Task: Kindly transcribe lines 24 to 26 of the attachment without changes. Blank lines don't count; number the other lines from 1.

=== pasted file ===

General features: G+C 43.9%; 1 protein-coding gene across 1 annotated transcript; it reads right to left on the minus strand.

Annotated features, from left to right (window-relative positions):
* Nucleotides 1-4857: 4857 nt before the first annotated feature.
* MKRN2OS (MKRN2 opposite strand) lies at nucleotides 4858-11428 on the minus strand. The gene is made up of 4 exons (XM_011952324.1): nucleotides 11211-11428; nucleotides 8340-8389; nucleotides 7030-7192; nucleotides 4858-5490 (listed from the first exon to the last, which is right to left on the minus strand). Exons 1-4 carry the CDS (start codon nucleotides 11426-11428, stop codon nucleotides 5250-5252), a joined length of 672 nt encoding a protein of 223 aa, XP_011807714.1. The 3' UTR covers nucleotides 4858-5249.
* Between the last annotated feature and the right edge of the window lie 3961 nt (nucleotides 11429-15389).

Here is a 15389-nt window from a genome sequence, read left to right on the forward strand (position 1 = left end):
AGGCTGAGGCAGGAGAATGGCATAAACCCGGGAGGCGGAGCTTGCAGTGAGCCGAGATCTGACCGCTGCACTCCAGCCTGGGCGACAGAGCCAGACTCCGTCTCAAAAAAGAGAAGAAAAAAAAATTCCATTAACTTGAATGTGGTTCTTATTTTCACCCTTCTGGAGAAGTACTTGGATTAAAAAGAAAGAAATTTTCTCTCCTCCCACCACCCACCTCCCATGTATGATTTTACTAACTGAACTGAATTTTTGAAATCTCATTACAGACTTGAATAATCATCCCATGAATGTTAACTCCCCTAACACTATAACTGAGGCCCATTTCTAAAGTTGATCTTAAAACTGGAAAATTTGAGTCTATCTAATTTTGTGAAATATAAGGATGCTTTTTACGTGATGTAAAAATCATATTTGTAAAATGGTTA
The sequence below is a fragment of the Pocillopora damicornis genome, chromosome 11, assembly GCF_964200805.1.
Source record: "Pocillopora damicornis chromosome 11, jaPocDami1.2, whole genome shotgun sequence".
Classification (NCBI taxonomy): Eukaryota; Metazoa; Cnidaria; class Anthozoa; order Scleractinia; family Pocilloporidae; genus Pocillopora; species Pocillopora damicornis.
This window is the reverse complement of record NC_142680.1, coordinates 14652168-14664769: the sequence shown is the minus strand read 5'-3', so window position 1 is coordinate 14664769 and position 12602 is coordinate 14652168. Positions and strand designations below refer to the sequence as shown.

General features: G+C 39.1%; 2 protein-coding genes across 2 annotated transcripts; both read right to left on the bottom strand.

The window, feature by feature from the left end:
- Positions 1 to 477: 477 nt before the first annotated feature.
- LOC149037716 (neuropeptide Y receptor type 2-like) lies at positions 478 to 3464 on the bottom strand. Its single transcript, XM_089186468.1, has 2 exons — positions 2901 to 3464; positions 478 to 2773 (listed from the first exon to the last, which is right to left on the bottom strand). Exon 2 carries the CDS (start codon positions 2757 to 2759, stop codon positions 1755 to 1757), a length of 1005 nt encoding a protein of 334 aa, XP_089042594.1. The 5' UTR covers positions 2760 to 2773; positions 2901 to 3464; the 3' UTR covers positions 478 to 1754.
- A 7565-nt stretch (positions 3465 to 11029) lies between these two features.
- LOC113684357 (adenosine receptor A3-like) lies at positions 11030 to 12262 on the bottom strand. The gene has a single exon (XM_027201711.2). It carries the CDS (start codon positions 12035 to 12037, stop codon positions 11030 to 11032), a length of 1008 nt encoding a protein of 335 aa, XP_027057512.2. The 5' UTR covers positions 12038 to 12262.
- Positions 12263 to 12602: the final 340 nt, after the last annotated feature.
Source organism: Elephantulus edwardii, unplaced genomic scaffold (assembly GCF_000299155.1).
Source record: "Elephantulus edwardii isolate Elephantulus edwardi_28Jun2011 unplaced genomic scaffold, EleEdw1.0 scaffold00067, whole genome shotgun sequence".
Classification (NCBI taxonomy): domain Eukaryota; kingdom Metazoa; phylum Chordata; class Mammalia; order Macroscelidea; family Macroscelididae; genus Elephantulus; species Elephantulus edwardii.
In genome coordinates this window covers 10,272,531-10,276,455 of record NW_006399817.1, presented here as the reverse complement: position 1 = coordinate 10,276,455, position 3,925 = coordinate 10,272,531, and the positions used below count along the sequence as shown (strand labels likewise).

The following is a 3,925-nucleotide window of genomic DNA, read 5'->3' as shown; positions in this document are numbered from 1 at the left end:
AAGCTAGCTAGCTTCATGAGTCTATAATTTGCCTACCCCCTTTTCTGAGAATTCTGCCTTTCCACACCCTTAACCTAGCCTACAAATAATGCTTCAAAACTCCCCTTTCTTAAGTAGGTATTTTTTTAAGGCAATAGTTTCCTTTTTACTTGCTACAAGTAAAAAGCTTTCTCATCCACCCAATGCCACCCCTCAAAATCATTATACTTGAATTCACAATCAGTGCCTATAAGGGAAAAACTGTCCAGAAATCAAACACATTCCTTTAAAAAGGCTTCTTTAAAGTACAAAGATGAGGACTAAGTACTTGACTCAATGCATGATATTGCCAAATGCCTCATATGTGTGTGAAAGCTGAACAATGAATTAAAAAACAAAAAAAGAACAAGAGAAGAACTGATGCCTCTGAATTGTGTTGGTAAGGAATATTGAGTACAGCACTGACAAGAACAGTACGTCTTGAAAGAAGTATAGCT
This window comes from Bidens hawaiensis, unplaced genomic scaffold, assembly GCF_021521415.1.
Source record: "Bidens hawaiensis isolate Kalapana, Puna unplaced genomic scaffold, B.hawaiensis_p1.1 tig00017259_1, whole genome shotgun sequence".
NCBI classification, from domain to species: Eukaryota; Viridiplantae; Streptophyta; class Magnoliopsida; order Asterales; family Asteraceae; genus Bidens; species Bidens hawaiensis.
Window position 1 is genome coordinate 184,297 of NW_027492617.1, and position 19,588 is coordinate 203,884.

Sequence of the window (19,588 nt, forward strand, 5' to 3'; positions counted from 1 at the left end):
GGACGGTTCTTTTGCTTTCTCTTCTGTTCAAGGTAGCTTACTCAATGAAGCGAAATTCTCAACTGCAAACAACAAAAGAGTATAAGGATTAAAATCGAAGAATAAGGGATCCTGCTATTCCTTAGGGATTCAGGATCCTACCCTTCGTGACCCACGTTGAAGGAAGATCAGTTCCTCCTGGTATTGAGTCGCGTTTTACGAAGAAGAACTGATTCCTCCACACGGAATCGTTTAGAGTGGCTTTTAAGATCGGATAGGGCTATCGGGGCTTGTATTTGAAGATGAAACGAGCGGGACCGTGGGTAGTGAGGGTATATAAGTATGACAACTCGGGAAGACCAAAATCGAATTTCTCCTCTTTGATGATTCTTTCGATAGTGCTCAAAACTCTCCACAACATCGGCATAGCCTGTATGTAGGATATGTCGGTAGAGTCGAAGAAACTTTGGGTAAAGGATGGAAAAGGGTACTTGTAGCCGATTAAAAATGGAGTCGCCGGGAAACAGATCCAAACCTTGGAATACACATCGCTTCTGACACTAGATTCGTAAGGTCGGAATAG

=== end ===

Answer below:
AAGCTAGCTAGCTTCATGAGTCTATAATTTGCCTACCCCCTTTTCTGAGAATTCTGCCTTTCCACACCCTTAACCTAGCCTACAAATAATGCTTCAAAACTCCCCTTTCTTAAGTAGGTATTTTTTTAAGGCAATAGTTTCCTTTTTACTTGCTACAAGTAAAAAGCTTTCTCATCCACCCAATGCCACCCCTCAAAATCATTATACTTGAATTCACAATCAGTGCCTATAAGGGAAAAACTGTCCAGAAATCAAACACATTCCTTTAAAAAGGCTTCTTTAAAGTACAAAGATGAGGACTAAGTACTTGACTCAATGCATGATATTGCCAAATGCCTCATATGTGTGTGAAAGCTGAACAATGAATTAAAAAACAAAAAAAGAACAAGAGAAGAACTGATGCCTCTGAATTGTGTTGGTAAGGAATATTGAGTACAGCACTGACAAGAACAGTACGTCTTGAAAGAAGTATAGCT
This window comes from Bidens hawaiensis, unplaced genomic scaffold, assembly GCF_021521415.1.
Source record: "Bidens hawaiensis isolate Kalapana, Puna unplaced genomic scaffold, B.hawaiensis_p1.1 tig00017259_1, whole genome shotgun sequence".